They build tools and platforms for people to engage with them — such as their 70K+ private Facebook group, which promotes people from all over the world to engage and meet up with each other. [Their message — at scale — has lowered the bar for people to do what would otherwise be terrifying: reaching out to total strangers.]
They now have a subsidiary clothing line called “Seek Discomfort.” They sell products (“merch”) — t-shirts, shorts, hats, etc. — on a limited basis (enforced scarcity).
It seems like they’re also running some sort of incubator with other creatives in Venice, CA, helping them build their businesses and explore their creative capacities. It’s created a sort of reinforcing community and ecosystem on the production side as well.
I have no idea if this was their strategy to begin with, but my guess is that — after the initial success of their first “30 Day Challenge” — the door was open to these possibilities.
They knew they were on to something — fun and profitable.
The Major Difference & Why It Matters
Whereas many of our ancestors worshiped spiritual-types, the Millennial Generation is the most secular generation to date. We seek aspirational identities, not in deities as much, as we seek them in real people.
Celebrities. Authors. Entrepreneurs. Athletes. Do-Gooders. Instagram Influencers. You name it.
As David Foster Wallace might say:
“…In the day-to day trenches of adult life, there is actually no such thing as atheism. There is no such thing as not worshipping. Everybody worships. The only choice we get is what to worship…”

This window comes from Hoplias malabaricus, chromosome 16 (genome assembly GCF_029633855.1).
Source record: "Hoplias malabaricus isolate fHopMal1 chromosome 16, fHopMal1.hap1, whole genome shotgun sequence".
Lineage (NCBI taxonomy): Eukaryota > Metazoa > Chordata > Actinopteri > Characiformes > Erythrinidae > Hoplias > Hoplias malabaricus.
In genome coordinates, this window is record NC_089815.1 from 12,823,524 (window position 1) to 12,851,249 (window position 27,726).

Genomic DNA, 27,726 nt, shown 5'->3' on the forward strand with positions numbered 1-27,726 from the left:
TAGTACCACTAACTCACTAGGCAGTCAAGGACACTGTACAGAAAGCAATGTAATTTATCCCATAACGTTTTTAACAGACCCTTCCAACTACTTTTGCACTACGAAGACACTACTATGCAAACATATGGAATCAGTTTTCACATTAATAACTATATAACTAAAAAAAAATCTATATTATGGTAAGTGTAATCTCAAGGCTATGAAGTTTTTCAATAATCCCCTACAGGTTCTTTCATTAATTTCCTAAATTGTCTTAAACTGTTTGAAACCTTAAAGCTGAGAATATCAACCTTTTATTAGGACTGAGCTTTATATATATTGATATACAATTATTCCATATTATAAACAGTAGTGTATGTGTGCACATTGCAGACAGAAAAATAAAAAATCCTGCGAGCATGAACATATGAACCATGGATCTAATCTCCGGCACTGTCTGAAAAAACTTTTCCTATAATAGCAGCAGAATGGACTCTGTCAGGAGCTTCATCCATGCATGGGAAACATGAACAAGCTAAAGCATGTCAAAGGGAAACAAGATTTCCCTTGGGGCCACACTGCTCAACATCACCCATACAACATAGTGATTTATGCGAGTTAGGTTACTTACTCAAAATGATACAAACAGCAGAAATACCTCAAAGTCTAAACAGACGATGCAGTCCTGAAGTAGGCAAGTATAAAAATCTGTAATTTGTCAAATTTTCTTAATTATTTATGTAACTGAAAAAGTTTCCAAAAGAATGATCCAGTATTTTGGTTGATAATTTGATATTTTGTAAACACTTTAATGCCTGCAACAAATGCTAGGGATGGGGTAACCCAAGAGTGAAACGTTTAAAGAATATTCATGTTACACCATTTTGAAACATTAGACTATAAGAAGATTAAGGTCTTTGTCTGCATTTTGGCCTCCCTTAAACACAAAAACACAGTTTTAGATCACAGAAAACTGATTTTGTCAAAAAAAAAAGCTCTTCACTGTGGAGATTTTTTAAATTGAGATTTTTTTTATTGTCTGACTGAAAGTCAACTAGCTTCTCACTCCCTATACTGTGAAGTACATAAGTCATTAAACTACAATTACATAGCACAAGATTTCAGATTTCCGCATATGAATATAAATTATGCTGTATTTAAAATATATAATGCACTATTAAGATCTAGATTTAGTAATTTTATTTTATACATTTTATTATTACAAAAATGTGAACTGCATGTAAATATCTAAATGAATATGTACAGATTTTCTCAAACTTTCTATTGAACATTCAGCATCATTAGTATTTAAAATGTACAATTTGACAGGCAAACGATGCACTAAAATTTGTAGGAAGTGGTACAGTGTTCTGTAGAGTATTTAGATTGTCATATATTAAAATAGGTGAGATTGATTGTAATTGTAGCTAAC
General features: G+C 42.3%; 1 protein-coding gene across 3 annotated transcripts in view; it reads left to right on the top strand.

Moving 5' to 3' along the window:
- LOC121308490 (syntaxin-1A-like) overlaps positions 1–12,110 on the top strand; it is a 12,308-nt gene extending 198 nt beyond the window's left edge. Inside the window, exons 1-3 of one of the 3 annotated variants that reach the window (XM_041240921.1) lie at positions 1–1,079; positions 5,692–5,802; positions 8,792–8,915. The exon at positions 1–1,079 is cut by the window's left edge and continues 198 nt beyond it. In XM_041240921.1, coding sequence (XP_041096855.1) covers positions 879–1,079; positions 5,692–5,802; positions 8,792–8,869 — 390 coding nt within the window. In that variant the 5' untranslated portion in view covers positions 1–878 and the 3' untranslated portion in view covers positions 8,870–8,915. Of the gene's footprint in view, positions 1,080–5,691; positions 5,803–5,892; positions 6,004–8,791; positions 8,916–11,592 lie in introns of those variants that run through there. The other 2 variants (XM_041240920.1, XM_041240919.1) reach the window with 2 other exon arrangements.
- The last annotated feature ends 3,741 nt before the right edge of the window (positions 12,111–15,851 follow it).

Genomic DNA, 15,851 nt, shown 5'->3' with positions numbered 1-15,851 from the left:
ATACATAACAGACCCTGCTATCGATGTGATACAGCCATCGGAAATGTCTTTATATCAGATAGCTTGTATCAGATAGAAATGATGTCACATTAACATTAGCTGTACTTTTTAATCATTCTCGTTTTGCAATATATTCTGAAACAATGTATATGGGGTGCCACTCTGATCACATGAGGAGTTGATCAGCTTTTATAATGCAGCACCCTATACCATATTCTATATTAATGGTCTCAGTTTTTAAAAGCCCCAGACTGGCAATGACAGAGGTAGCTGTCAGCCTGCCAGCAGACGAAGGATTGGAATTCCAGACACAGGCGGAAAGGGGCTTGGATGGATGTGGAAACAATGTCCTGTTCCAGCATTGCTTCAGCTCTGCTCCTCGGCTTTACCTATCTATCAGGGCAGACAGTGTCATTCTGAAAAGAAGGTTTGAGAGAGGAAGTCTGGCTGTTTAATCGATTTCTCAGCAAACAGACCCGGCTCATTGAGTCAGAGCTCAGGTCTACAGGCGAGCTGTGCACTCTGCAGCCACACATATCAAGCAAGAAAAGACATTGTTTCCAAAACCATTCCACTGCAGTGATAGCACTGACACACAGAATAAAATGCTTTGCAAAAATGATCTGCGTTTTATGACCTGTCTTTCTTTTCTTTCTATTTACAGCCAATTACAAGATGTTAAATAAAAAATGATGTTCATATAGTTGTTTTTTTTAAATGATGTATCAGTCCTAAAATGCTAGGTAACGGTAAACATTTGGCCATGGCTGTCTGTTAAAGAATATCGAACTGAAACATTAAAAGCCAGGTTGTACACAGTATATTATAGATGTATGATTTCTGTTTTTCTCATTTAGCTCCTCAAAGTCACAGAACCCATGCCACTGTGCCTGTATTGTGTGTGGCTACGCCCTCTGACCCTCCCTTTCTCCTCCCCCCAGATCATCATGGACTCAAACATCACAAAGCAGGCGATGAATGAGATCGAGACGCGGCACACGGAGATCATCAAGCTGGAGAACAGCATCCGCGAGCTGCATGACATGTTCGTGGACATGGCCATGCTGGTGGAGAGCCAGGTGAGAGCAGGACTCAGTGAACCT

The thing that brands have been trying to do for generations is to create these aspirational identities through advertisements. They’ve been, in essence, trying to create “brand worship.”
With the emergence of social media and ready-made tools to create content (I still feel we are in 1.0 on this), as Gary Vaynerchuk might say, “everyone can and should be a media company now.”
Every person. Every company. Every movement.
The critical difference is that “Yes Theory” is selling an idea primarily, not a physical product.
They are selling a lifestyle, not through traditional advertising, but through documenting the way they are choosing to live their lives.
This is key.
The kind of business model they employ is nothing new. Companies diversify their revenue streams and build ways for customers to interact with them all the time. Apple and Nike included.
The difference is that it feels personal. It feels real. It feels like a movement you want to be a part of.